REDWATER, AB, Canada, Jan. 9, 2006 -- Agrium Redwater Fertilizer Operations (RFO), located 45 kilometers northeast of Edmonton, Alberta, is the largest fertilizer complex in Canada and one of the largest in North America, with an annual ammonia production capacity of 960,000 tons and a total nitrogen product capacity of 1,400,000 tons.
The Ammonia I unit at the RFO site was experiencing low production efficiency due to suspected calcium carbonate scale in the cooling system, resulting in poor heat transfer in the cooling exchangers.
The cooling system circulates water in an open loop between the process stream and the cooling exchangers. The heat from the process is released to the atmosphere in the form of water vapor at the cooling tower.
The efficiency of the cooling system is critical in anhydrous ammonia production because the process involves heating gasses to 1,400°F and then cooling the product down to -27°F.
Scale buildup in the cooling exchangers dramatically increases the cost of production in three ways. First, diminished efficiency of the cooling system reduces the ammonia production rate. Second, more energy is required to produce ammonia due to inefficient cooling in the unit. Third, manually removing of scale in the cooling exchangers (through pressure washing or acid cleaning) is a difficult and expensive process that requires a shutdown of the entire production process.
Jean Sabourin, the chief steam engineer at the RFO complex, turned to GE Infrastructure Water & Process Technologies (W&PT) to analyze the reduced efficiency of the cooling system and to recommend a solution.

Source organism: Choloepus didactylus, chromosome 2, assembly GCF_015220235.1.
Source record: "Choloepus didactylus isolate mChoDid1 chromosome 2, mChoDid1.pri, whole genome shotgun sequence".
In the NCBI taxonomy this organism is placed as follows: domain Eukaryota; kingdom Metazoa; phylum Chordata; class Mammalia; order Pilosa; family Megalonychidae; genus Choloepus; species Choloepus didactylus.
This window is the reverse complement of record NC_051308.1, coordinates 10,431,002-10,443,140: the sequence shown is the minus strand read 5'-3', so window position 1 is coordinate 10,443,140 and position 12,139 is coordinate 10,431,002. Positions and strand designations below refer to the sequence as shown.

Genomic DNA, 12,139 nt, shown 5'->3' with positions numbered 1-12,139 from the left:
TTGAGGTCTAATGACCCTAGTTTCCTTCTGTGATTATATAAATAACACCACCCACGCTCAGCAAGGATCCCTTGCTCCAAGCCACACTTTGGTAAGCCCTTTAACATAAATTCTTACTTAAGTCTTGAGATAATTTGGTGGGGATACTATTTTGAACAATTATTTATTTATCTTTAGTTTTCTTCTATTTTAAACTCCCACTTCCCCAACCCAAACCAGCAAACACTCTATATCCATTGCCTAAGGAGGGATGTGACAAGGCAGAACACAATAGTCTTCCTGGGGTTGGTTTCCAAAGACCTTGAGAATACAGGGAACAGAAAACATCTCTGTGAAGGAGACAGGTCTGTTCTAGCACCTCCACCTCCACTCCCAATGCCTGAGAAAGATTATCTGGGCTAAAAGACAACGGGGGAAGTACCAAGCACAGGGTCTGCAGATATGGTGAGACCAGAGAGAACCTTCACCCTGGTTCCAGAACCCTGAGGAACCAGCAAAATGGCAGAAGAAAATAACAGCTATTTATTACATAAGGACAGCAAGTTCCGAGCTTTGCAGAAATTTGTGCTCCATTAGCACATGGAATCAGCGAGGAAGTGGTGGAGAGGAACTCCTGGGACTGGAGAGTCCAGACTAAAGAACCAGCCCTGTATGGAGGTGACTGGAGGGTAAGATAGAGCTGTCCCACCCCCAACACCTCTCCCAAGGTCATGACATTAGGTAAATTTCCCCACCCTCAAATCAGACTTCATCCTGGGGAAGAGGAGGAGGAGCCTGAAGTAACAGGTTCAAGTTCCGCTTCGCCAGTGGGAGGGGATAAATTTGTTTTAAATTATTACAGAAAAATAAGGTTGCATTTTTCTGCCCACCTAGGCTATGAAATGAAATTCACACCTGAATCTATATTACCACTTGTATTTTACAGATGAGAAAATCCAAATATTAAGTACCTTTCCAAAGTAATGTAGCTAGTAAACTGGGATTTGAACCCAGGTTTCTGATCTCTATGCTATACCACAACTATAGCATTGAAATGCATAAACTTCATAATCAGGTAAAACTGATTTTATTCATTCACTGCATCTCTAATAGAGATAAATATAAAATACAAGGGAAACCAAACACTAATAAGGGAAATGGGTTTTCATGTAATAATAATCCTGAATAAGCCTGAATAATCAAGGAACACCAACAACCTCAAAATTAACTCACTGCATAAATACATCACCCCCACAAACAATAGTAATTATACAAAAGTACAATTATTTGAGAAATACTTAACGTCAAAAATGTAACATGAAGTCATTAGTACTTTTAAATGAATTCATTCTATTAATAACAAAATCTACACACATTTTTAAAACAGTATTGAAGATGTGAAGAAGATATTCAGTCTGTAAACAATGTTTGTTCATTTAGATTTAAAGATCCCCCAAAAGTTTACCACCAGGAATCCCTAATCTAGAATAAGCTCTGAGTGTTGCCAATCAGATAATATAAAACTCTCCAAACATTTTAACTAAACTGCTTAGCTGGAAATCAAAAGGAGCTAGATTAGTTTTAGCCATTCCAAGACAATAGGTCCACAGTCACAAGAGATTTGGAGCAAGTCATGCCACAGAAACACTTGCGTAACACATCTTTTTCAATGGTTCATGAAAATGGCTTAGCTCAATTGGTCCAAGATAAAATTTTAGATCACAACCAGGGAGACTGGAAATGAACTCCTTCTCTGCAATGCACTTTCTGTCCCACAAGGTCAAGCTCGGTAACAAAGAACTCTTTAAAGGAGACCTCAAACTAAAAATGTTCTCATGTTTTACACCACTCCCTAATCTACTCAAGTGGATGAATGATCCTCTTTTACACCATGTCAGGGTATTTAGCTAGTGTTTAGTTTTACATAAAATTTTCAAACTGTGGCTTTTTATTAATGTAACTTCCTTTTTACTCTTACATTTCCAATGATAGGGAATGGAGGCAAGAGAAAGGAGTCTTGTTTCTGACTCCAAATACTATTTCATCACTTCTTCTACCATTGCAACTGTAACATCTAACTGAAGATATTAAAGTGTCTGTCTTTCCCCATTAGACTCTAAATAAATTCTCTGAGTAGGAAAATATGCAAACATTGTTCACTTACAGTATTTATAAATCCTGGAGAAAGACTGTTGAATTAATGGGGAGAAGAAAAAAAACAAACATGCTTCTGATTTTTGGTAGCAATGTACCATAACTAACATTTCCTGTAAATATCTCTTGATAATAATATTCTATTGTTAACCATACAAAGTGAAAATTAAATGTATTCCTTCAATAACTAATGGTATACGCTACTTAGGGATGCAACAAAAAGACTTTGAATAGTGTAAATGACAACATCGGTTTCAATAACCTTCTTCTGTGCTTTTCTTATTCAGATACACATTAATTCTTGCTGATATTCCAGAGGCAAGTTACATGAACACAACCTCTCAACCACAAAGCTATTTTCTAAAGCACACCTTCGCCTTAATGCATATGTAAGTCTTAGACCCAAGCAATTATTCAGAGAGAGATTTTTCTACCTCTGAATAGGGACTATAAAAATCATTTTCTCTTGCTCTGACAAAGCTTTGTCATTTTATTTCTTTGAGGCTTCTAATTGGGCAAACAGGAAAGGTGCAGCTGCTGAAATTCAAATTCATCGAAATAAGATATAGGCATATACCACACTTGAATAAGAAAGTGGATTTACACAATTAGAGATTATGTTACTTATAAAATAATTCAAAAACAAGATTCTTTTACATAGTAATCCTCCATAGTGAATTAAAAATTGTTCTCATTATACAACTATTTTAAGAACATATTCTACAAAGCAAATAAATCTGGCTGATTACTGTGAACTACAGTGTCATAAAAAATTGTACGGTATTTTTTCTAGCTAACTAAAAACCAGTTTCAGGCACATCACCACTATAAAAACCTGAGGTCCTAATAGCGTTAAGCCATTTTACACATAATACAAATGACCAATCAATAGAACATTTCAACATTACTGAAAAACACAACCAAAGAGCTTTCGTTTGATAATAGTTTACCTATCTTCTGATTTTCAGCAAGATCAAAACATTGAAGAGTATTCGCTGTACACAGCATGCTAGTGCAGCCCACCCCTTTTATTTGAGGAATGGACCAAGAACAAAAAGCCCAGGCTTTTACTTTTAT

"We contract with W&PT as our treatment consultant and chemical supplier for water treatment," says Sabourin. "We work closely with them, and we expect innovation and improvement not only in the efficiencies of chemical usage, but also in other ways, such as reducing our energy consumption."
A vendor analysis confirmed that the diminished performance of the heat exchangers was caused by buildup of calcium carbonate scale, a type of precipitation.
After evaluating the possibility of localized chemical cleaning of specific exchanger components, W&PT recommended the application of Ferroquest LP-7202 to the entire cooling circuit. This is a proprietary blend of three organic acids, specifically formulated to remove calcium carbonate scale from cooling systems.
"Ferroquest has proven very successful in removing scale from the heat exchanger surfaces," according to Sabourin. "In a production run from July through October 2004, we increased our unit production and reduced our natural gas consumption by saved 114 million cubic feet of natural gas due to increased efficiency of the cooling system. This was equivalent to a reduction of our energy coefficient by 1.3 gigajoules per ton of ammonia produced."
During the production run after the introduction of the descalant, efficiency of the cooling system has remained constant, eliminating any production downtime for scale removal.
"We are very pleased with the results," says Sabourin. "The decreased energy consumption has not only produced a significant cost savings, but it also means that we require less natural gas, a limited natural resource, and we are therefore emitting less carbon dioxide, and nitrogen oxide, which is good for the environment."
GE Infrastructure Water & Process Technologies (www.gewater.com), a unit of General Electric, is an industry leader in solving the world's most pressing water reuse, industrial, irrigation, municipal, and drinking water needs. Through desalination, advanced membrane, separation solutions, and water reuse and wastewater management and process technologies, GE seeks to improve performance and product quality, reducing operating costs, and extending equipment life through a broad range of products and services designed to optimize total performance; protect customers' assets; prevent fouling and scaling; and safeguard the environment through water conservation and energy reduction.